I have long been drawn to the vocabulary of transformation-- to the rubble and raw material, the scaffolding and tarps screening off construction sites. These forms presuppose a need for change (Why? Declared By whom?) and confess that the process is underway (To what end? Who decides?). There is an honesty in these forms admitting to being alterable, vulnerable, incomplete.
Recent travels in Europe have me comparing the scaffold-clad cities of Rome, Florence, and London with my own. Each city and people are wrestling with the history of art and the history of power. Materially and metaphorically we are in constant negotiations-- what should go, what will remain, what lengths will we go to? The process is always, for all of us, ongoing and the path unclear.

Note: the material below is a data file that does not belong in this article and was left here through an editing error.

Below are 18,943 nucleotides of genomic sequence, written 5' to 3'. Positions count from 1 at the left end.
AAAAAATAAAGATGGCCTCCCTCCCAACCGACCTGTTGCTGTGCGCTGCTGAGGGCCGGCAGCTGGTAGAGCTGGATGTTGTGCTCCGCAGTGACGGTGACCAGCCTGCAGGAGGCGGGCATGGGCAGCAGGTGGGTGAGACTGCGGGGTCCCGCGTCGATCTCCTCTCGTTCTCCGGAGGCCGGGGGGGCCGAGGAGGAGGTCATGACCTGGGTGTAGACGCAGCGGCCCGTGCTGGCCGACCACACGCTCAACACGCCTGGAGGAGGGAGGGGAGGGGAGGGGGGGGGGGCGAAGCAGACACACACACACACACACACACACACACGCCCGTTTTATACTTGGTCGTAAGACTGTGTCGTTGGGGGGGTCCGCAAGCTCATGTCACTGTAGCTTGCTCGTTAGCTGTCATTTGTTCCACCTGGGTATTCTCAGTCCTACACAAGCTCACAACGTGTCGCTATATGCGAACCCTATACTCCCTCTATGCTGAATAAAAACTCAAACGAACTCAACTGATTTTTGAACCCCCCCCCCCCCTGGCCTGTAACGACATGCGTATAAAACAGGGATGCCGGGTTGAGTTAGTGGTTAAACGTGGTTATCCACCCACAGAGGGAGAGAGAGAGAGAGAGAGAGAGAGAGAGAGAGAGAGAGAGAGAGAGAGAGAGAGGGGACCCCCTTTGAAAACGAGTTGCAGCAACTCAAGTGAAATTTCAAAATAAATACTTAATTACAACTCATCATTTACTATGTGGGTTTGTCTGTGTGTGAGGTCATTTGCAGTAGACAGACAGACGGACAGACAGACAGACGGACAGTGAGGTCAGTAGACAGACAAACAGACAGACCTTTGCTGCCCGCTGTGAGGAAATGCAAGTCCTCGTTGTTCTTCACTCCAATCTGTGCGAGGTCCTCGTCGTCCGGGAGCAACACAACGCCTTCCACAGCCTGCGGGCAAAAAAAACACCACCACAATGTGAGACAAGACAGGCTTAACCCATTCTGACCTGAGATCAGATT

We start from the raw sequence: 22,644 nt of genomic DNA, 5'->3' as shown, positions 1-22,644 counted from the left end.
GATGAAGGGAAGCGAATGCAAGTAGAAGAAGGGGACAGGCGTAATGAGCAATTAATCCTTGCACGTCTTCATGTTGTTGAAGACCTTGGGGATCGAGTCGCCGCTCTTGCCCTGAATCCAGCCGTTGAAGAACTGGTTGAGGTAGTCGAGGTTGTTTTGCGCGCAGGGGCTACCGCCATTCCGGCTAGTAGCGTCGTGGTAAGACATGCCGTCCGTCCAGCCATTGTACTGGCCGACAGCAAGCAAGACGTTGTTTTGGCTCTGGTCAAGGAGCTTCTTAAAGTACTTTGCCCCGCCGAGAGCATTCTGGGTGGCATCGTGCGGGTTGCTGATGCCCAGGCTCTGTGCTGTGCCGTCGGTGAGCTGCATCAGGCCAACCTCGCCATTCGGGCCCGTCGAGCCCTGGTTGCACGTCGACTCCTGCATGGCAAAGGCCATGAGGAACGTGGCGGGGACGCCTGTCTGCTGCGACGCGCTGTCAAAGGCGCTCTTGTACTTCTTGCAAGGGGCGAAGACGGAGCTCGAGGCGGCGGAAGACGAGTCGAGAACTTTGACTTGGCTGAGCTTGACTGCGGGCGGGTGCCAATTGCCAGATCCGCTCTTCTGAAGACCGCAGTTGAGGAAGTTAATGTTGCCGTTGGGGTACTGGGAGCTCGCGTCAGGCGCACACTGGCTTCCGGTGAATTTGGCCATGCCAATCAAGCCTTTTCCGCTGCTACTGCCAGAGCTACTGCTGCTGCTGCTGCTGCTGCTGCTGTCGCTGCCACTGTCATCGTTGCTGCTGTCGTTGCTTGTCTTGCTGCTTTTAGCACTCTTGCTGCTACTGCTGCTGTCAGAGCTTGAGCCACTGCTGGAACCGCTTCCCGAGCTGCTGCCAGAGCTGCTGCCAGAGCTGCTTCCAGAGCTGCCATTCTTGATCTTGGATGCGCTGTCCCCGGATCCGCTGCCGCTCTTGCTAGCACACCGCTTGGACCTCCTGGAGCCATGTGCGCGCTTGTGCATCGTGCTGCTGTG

Integrating painting with collage and image transfer, my work reflects on the ongoing construction of our lives from eclectic and disparate sources. The process of collage parallels the process of composing both our physical lives and world-views with pre-existing forms and ideas. Image fragments taken from magazines and catalogs serve as a vocabulary with which to negotiate my understanding of the world and a search for meaning. Likewise in my sculptural works, materials, often scavenged from demolition and construction sites, have been repurposed, recombined. The compositions often take the shape of architectural structures, interiors, or spaces in which a tension exists. They offer a world that is fragile, layered, and still in formation.